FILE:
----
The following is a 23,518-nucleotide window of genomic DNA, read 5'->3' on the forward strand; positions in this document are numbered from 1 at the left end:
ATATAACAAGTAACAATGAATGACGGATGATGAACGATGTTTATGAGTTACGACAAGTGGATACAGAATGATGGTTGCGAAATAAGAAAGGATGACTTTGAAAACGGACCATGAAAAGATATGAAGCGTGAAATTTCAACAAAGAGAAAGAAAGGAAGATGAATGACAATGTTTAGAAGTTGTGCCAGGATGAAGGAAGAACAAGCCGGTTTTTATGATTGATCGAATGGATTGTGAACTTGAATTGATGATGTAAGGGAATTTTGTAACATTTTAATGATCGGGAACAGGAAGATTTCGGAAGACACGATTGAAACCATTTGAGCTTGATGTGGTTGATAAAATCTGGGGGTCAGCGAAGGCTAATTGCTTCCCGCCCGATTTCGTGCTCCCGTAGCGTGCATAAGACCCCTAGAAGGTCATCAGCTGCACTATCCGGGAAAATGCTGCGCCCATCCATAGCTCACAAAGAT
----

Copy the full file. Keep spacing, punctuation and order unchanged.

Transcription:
The following is a 23,518-nucleotide window of genomic DNA, read 5'->3' on the forward strand; positions in this document are numbered from 1 at the left end:
ATATAACAAGTAACAATGAATGACGGATGATGAACGATGTTTATGAGTTACGACAAGTGGATACAGAATGATGGTTGCGAAATAAGAAAGGATGACTTTGAAAACGGACCATGAAAAGATATGAAGCGTGAAATTTCAACAAAGAGAAAGAAAGGAAGATGAATGACAATGTTTAGAAGTTGTGCCAGGATGAAGGAAGAACAAGCCGGTTTTTATGATTGATCGAATGGATTGTGAACTTGAATTGATGATGTAAGGGAATTTTGTAACATTTTAATGATCGGGAACAGGAAGATTTCGGAAGACACGATTGAAACCATTTGAGCTTGATGTGGTTGATAAAATCTGGGGGTCAGCGAAGGCTAATTGCTTCCCGCCCGATTTCGTGCTCCCGTAGCGTGCATAAGACCCCTAGAAGGTCATCAGCTGCACTATCCGGGAAAATGCTGCGCCCATCCATAGCTCACAAAGAT